Free Credit Freezes From Equifax

Free Credit Freezes From Equifax
Many people have had very sensitive personal information exposed in the Equifax breach — Social Security numbers, account numbers, even drivers’ license numbers. Equifax is offering free credit freezes until November 21, 2017. The company also will refund fees to anyone who already paid for freezes since September 7, when it announced the breach....

Many people have had very sensitive personal information exposed in the Equifax breach — Social Security numbers, account numbers, even drivers’ license numbers. Equifax is offering free credit freezes until November 21, 2017. The company also will refund fees to anyone who already paid for freezes since September 7, when it announced the breach. If you’re thinking of placing a freeze, read this first.

A freeze means that no one (including you) can access your credit file until you unfreeze it, using a PIN or passphrase. That makes it harder for identity thieves to open new accounts in your name.

To be effective, you must place a freeze with all three credit reporting agencies — Equifax, Transunion and Experian. That’s because when a thief tries to take out new credit, a business can pull your credit report from any of the three agencies. If you’ve only frozen your Equifax file and the business checks with Experian or Transunion, your Equifax freeze does you no good.

There’s also cost to consider. A freeze can cost you money every time you freeze and unfreeze your file. While Equifax will let you place or lift a freeze for free until November 21, TransUnion and Experian are not offering free freezes. And, as of now, Equifax’s offer will end on November 21. That means that any time you need to get new credit, you’ll need to lift the freeze, then place it again, with each of the three agencies — at a cost of $5 to $10 per agency each time, depending on your state’s law.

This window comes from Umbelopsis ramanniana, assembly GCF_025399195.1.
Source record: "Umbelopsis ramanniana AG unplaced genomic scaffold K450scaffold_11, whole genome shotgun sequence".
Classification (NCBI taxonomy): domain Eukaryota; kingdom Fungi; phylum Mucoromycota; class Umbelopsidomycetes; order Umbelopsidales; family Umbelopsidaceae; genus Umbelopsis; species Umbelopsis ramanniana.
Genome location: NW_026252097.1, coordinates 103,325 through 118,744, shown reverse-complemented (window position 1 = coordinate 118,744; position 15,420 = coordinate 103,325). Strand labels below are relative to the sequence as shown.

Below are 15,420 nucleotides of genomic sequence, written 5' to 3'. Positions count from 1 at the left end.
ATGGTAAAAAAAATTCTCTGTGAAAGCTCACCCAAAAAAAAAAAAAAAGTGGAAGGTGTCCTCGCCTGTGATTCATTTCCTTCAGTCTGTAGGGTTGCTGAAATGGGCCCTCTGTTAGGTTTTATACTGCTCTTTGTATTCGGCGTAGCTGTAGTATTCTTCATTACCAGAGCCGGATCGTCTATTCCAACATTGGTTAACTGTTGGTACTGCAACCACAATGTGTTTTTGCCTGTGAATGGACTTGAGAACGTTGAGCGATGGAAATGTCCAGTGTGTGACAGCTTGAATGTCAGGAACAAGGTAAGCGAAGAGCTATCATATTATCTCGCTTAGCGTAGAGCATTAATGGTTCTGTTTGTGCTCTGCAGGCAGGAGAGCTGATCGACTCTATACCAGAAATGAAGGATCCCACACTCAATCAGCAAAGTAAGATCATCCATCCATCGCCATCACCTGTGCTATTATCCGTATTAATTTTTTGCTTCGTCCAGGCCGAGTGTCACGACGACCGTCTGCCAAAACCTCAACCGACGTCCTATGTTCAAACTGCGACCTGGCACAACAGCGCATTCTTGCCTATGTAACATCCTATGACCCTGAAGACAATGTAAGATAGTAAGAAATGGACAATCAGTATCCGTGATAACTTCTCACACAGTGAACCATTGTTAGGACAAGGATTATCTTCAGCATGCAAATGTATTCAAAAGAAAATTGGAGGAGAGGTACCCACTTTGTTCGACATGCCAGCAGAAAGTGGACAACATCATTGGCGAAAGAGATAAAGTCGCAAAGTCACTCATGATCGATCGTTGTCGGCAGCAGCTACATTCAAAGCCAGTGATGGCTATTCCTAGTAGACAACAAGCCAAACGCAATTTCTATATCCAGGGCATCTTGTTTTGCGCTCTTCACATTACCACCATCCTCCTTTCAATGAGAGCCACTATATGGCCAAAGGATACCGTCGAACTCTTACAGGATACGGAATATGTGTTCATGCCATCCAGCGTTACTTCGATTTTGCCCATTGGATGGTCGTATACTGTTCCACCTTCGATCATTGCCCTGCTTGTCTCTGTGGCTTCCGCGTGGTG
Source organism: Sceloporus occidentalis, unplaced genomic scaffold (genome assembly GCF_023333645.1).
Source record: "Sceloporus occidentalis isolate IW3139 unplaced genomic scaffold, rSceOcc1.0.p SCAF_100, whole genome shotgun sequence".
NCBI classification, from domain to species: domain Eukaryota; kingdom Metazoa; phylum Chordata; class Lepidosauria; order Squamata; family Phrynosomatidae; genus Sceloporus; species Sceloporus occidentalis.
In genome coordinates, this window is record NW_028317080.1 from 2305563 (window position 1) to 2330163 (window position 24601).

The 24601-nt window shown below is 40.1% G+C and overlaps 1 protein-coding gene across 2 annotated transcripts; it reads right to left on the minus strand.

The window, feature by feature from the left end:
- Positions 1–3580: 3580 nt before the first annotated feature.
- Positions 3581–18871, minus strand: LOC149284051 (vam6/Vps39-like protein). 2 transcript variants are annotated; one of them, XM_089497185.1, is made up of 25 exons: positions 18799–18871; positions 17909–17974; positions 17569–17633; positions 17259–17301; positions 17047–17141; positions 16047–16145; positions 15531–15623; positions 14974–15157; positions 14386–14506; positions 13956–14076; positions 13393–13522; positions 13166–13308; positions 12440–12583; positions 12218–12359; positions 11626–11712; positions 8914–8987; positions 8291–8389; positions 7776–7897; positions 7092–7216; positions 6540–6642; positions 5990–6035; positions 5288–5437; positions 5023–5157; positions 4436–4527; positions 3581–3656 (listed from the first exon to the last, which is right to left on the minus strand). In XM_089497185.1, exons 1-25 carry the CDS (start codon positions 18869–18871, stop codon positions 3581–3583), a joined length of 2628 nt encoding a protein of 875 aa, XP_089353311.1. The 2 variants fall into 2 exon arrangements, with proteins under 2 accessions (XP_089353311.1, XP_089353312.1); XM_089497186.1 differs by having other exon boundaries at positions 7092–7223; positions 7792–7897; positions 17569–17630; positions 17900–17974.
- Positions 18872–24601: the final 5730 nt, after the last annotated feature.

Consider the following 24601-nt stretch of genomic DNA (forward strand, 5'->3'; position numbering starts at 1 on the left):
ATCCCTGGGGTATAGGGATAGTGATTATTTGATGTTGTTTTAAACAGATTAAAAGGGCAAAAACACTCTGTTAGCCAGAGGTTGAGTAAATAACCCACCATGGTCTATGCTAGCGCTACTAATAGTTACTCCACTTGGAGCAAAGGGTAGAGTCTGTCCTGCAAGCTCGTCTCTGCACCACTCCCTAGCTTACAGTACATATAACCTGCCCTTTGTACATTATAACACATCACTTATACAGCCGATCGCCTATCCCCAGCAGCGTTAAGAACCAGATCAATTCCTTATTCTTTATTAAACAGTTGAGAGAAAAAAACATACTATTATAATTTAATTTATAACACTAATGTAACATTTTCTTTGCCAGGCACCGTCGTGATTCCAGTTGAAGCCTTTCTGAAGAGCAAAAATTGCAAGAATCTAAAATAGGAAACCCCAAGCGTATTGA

But wait, you say, I heard that freezes are free for identity theft victims. So, will I get free freezes from the other two agencies too? No. An identity theft victim is someone whose information not only has been exposed, but also has been misused. If you’re a data breach victim, your information is at greater risk of misuse but unless that happens, you’re not an identity theft victim and not entitled to free freezes on that basis.

To learn more about credit freezes, read Credit Freeze FAQs and Extended Fraud Alerts and Credit Freezes. If you want a free credit freeze from Equifax you can call them at 800-349-9960 or visit them online at freeze.equifax.com.

If you’re looking for an alternative to a credit freeze, consider a fraud alert. Although a fraud alert won’t lock your credit like a freeze does, it will tell anyone who runs your credit that they should check with you before opening a new account. Fraud alerts are free but they end after 90 days, unless you remember to renew them. You may also want to sign up for Equifax’s free credit monitoring, which lets you know about changes to your credit file. But remember that the free credit monitoring doesn’t stop someone from opening accounts in your name. Also, it lasts only one year and the threat of identity theft relating to the breach is likely to last a lot longer than that.

Source: www.consumer.ftc.gov